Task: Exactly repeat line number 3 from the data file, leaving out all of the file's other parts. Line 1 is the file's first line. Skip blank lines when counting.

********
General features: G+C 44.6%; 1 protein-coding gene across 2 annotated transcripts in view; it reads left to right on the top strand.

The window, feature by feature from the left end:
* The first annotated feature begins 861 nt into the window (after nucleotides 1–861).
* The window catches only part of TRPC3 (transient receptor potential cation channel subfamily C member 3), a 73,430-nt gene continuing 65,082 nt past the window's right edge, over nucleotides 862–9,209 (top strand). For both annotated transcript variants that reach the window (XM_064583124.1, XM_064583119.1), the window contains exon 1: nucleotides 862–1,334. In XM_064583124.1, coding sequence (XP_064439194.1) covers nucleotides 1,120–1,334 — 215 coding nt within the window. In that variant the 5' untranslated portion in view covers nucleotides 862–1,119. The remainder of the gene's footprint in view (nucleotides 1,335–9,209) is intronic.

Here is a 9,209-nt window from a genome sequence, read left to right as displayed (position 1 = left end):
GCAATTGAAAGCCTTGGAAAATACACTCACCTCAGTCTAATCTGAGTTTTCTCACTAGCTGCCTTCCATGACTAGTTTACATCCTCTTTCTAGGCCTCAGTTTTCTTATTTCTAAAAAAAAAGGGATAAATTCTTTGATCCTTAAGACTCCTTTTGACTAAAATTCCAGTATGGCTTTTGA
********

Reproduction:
* The first annotated feature begins 861 nt into the window (after nucleotides 1–861).